Entertainment

They/Them Review – A Slasher Movie That Refuses To Kill It’s Diverse LGBTQ Cast

When NBCUniversal announced it was doing a horror film about a Christian gay conversion camp filled with actors who are all members of the LGBTQ community, it was obvious their intention was to make a film that showcases their “diversity and inclusion.”

Source: They/Them, Peacock TV

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Well, they included gay and trans people in one of the worst films that 2022 has to offer. As much as NBCUniversal wants to pretend to be an ally of the LGBTQ community, they were smart enough to keep this film on a streaming service, rather than put it in theaters and let it bomb for the whole world to see. 

The synopsis of They/Them would make you believe this was a stone-cold lock to be one of the top 10 worst films of 2022. However, despite gay and trans people being allowed to play out their fantasy of taking out Christian therapy campers in the setting of a horror film, I didn’t hate this film.

Source: They/Them Trailer

The film set in a fictional gay conversion camp where numerous LGBTQ youth are sent by their parents to make them normal again. Kevin Bacon plays Owen Whistler, the camp leader who wants to help these kids find themselves, rather than fix them. After a bumpy introduction, the campers settle into their cabins as they prepare for their one week conversion experience.

Things are going well for everyone until they realize that there’s something off about the way that the camp is presented. The counselors are a little too nice, which concerns some of the youth. The deeper they look into the camp’s history, the more they realize something sinister is going on. There is also a killer on the loose, but don’t worry because the film forgets that fact about 5 minutes after introducing them (not a reference to pronoun).

Source: They/Them, Peacock TV

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Knowing that every person in They/Them is a member of the LGBTQ community makes it hard to complain about the film being woke, because it wears his heart on his sleeve from the jump. The film showed incredible restraint for the most part by toning down any progressive lectures about non-progressives, when a film of this magnitude could have easily gone the other way.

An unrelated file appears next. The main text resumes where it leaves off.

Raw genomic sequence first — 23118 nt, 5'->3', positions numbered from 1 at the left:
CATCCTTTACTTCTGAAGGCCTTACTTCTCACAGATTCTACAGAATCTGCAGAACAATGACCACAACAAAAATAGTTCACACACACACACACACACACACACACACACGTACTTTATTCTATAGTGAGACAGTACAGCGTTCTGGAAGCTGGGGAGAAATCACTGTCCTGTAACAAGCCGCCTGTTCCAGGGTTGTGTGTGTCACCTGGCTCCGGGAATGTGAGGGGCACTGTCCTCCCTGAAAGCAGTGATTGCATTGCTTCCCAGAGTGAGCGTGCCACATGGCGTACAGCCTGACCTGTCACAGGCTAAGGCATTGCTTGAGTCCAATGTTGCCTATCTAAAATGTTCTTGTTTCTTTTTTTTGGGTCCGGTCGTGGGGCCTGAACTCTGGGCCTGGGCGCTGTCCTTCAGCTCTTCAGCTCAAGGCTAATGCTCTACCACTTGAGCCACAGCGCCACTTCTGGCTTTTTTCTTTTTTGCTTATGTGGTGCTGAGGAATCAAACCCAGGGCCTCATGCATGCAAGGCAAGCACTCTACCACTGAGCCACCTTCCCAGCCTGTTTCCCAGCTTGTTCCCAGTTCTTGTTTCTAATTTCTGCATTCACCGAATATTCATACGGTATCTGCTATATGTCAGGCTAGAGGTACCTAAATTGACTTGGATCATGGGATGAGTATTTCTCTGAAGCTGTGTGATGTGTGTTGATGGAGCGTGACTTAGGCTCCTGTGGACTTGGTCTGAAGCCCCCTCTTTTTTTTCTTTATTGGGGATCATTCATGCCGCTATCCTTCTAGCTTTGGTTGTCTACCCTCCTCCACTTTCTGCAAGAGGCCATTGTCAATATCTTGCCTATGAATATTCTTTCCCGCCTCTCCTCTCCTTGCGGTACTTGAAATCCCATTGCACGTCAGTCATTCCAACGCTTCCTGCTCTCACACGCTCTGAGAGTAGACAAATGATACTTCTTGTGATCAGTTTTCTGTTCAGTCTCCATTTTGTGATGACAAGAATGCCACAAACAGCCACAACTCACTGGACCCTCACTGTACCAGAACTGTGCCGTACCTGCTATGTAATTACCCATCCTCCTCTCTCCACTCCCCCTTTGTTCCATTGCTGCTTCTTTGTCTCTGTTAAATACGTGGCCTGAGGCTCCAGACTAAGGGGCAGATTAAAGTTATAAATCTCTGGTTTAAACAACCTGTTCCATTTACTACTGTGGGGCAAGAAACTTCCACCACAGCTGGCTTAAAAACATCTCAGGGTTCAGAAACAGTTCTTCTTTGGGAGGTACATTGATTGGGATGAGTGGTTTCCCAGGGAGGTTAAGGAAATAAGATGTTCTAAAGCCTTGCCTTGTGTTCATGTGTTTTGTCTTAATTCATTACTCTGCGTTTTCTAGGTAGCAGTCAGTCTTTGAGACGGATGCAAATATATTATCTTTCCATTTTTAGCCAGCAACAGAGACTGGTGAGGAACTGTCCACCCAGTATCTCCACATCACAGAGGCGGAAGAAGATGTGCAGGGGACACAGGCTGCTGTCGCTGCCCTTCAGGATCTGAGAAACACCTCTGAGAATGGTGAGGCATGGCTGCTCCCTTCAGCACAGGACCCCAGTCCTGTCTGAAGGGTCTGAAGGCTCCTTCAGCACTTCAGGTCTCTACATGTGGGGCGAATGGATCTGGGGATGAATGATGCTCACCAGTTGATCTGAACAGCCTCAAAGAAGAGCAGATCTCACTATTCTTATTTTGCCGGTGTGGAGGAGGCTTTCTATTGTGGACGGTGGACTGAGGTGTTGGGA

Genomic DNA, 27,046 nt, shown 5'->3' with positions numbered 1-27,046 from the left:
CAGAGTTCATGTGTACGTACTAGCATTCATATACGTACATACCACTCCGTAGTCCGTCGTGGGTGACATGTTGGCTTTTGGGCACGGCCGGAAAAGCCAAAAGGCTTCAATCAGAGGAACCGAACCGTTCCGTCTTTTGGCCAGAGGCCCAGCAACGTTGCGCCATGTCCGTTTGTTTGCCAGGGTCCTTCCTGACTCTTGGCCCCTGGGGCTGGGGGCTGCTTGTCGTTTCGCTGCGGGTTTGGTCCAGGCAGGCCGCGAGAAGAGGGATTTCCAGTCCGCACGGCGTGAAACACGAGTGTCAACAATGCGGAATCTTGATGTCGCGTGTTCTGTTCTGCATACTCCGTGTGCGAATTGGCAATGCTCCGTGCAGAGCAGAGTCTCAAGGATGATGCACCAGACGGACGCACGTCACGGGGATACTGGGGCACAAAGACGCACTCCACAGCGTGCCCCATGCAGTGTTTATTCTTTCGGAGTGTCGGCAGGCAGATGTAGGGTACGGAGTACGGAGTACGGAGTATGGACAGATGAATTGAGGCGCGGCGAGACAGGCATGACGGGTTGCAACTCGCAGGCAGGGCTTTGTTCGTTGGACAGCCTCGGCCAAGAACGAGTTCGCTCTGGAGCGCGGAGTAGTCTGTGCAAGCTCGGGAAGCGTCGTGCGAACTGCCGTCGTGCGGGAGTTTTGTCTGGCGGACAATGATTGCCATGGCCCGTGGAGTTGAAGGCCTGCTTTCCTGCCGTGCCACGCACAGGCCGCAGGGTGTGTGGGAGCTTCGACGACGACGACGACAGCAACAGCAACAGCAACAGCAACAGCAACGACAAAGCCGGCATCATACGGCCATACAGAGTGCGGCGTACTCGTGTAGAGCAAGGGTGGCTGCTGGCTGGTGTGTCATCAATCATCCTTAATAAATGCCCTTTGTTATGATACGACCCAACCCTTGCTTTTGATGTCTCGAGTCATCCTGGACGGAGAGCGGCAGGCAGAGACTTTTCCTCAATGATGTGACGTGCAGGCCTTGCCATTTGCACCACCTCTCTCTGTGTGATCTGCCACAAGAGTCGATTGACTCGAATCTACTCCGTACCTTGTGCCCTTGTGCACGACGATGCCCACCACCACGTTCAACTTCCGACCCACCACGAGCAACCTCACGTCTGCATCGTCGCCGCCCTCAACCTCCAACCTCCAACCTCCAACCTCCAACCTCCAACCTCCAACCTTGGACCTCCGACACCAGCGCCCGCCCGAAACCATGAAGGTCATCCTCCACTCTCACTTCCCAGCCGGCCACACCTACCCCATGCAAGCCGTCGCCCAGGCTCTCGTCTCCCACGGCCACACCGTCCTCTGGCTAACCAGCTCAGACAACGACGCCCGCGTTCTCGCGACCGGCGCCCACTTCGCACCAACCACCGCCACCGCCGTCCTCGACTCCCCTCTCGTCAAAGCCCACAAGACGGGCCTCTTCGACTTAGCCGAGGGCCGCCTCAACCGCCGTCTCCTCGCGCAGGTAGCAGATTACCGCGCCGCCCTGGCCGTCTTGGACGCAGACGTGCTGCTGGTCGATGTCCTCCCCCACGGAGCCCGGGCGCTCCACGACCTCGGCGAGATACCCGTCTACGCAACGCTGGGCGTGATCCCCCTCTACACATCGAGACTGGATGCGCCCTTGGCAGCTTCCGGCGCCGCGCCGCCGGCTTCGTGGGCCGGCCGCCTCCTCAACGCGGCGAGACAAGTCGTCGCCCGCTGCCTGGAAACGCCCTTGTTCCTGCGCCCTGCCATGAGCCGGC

The LGBTQ characters avoid being obnoxious as personalities, so even when their conflicts are melodramatic, you can embrace them as characters that are going through personal struggles who just want to have fun, while being treated like normal people.

Source: They/Them, Peacock TV

All of this is fine until you realize the fundamental problem with this movie. They/Them is a slasher film – a horror movie that is devoid of any horror whatsoever. The problem is the film does not want to kill any of the LGBTQ characters in the movie, to avoid being labeled bigoted. Hence, none of the campers are killed, meaning the film has no tension at all.

The opening three minutes shows us a killer in a mask hiding in the woods, but that killer is removed from the film for the entire first and second acts. By the time the killer returns in the third act, they are only killing the camp counselors, because every other person in this film is a member of a protected class according to progressive intersectional standards.

Source: They/Them, Peacock TV

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They filled a horror movie with LGBTQ characters, and then told audiences that none of them are allowed to die. 

If this was a thriller with a mystery to solve, rather than a horror movie, the film could have played off of the tension between the councilors and the youth by adding a sense of uneasiness to the script. Instead, you are left with a film that loses its own identity, not because it didn’t have the ability, but because progressive storytelling prevents them from offing any of the characters in their own movie.

Source: They/Them, Peacock TV

There is almost a decent movie within They/Them, but the filmmakers wrote themselves into a corner that they couldn’t get out of. As much as people in this community don’t want to hear it, you cannot mix entertainment with politics, and this film is a shining example of why you can’t have your cake and eat it too.

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